Dozens rally against recommended VA medical center closure

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  • Air Force veteran Tom Patrick, center, of Hatfield attends a “Save the Northampton VA!” rally organized by the Massachusetts Nurses Association at the entrance to the Veterans Affairs Central Western Massachusetts Healthcare System facility in Leeds, Monday. Patrick said he has received services at the Leeds VA for about 50 years. STAFF PHOTO/KEVIN GUTTING

  • Air Force veteran Tom Patrick, left, of Hatfield listens to State Sen. John Velis, D-Westfield, speak at a “Save the Northampton VA!” at the entrance to the Veterans Affairs Central Western Massachusetts Healthcare System facility at Leeds on Monday, March 28, 2022. Patrick said he has received services in Leeds for about 50 years. —STAFF PHOTO/KEVIN GUTTING

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    State Sen. John Velis, D-Westfield, a veteran of the Afghan war, speaks to about 40 people gathered for a "Save the Northampton VA!" rally at the entrance to the Veterans Affairs Central Western Massachusetts Healthcare System facility in Leeds on Monday, March 28, 2022. —STAFF PHOTO/KEVIN GUTTING

  • David Felty, commander of Michael F. Curtin VFW Post 8006 in Florence, speaks at a “Save the Northampton VA!” rally at the entrance to the Veterans Affairs facility in Leeds on Monday. STAFF PHOTO/KEVIN GUTTING

  • State Rep. Jacob Oliveira, D-Ludlow, chats with Koby Gardner-Levine, left, a representative for U.S. Rep. Jim McGovern, before the start of a “Save the Northampton VA!” rally Monday. STAFF PHOTO/KEVIN GUTTING

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    Northampton Ward 7 City Councilor Rachel Maiore speaks at a "Save the Northampton VA!" rally at the entrance to the Veterans Affairs Central Western Massachusetts Healthcare System facility in Leeds on Monday, March 28, 2022. —STAFF PHOTO/KEVIN GUTTING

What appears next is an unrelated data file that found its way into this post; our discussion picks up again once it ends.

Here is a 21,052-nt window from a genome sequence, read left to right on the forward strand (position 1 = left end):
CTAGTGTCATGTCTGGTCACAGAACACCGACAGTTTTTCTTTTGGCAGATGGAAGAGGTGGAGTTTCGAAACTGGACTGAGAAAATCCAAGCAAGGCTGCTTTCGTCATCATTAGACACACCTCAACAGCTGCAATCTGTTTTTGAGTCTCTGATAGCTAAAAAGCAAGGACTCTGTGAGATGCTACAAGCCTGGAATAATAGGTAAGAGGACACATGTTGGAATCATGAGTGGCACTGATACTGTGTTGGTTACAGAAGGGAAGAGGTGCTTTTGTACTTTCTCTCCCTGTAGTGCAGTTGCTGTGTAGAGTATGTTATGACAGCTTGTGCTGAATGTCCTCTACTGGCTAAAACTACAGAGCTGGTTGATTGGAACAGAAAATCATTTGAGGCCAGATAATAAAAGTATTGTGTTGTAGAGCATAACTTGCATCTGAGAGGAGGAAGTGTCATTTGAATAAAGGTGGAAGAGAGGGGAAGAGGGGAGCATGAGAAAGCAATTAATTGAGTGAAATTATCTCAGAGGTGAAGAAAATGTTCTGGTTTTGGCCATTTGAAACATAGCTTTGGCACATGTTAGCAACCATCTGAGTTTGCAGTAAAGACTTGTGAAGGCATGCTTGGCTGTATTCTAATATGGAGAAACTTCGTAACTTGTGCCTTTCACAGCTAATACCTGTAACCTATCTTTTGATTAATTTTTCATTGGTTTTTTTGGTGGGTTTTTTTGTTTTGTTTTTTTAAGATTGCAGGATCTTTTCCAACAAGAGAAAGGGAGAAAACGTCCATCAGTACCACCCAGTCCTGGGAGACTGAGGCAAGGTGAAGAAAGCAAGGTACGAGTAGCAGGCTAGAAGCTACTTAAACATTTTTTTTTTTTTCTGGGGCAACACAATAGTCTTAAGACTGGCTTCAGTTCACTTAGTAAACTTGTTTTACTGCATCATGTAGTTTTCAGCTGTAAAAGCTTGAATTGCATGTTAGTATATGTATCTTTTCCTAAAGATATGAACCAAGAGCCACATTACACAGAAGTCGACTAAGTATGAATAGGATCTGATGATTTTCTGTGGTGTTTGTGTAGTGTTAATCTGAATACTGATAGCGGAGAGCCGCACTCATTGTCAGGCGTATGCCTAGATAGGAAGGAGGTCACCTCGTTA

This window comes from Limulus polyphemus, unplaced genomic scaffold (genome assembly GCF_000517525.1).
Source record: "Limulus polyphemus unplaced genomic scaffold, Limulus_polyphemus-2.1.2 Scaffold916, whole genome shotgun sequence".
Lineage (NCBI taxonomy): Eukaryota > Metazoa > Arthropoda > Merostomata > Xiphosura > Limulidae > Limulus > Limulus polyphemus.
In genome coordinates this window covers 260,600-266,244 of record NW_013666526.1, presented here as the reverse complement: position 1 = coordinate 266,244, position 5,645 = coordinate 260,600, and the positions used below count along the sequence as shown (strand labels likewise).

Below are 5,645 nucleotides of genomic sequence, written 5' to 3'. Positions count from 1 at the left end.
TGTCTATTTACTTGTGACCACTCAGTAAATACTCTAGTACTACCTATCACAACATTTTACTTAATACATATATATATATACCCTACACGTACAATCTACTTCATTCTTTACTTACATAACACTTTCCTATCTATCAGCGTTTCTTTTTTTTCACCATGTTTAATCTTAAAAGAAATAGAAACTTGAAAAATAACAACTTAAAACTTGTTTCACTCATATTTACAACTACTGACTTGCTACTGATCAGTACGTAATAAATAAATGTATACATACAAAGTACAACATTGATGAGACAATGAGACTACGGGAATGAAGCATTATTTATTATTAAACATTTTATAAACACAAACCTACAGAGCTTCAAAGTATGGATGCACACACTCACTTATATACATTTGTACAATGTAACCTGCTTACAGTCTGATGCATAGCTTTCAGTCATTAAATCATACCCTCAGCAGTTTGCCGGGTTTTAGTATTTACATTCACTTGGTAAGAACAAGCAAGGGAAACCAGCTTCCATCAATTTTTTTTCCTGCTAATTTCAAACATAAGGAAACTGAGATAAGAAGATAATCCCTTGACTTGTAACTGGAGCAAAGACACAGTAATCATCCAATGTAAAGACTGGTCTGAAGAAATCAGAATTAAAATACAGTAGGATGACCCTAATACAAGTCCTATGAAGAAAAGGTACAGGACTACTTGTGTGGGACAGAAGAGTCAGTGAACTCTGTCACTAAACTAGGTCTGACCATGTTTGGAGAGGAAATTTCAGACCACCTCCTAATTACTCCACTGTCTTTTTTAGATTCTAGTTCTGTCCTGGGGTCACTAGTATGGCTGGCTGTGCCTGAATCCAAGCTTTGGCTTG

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    State Rep. Lindsay Sabadosa, D-Northampton, speaks at a "Save the Northampton VA!" rally at the entrance to the Veterans Affairs Central Western Massachusetts Healthcare System facility in Leeds on Monday, March 28, 2022. —STAFF PHOTO/KEVIN GUTTING

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    State Rep. Jacob Oliveira, D-Ludlow, speaks at a "Save the Northampton VA!" rally organized by the Massachusetts Nurses Association at the entrance to the Veterans Affairs Central Western Massachusetts Healthcare System facility in Leeds on Monday, March 28, 2022. —STAFF PHOTO/KEVIN GUTTING

Staff Writer
Published: 3/28/2022 8:54:38 PM

NORTHAMPTON — A Monday rally outside the VA medical center in Leeds drew veterans, nurses, elected officials and concerned activists to demand that the federal government reject a recommendation that the facility shut down.

The 2 p.m. rally organized by the Massachusetts Nurses Association was held outside the 421 N. Main St. medical campus on a day with high, bitterly cold winds. The MNA does not represent any VA employees, but they are part of a coalition of groups opposing the potential closure.

As protesters gathered on the grass near the main vehicle entrance, a VA police officer asked them to move a few hundred feet down the road and assemble on the public sidewalk. Speakers’ voices sometimes competed with the gusting wind at a rally that was postponed from last Friday due to rain.

“We all know how devastating this would be to our communities and especially to our vets,” Rudy Renaud, an organizer with the MNA and former president of the Greenfield Town Council, said. “Why is it that we’re always, always hurting those who help us the most, and we’re always hurting the most vulnerable?”

A federal Asset and Infrastructure Review (AIR) report released earlier this month recommends closing the facility, citing $121 million worth of building and design deficiencies plus $7.5 million in annual operations and maintenance costs.

Inpatient services would be relocated to Newington, Connecticut, which is about an hour south of Leeds. Outpatient services would be moved to “a new site in the vicinity of Springfield,” according to the report.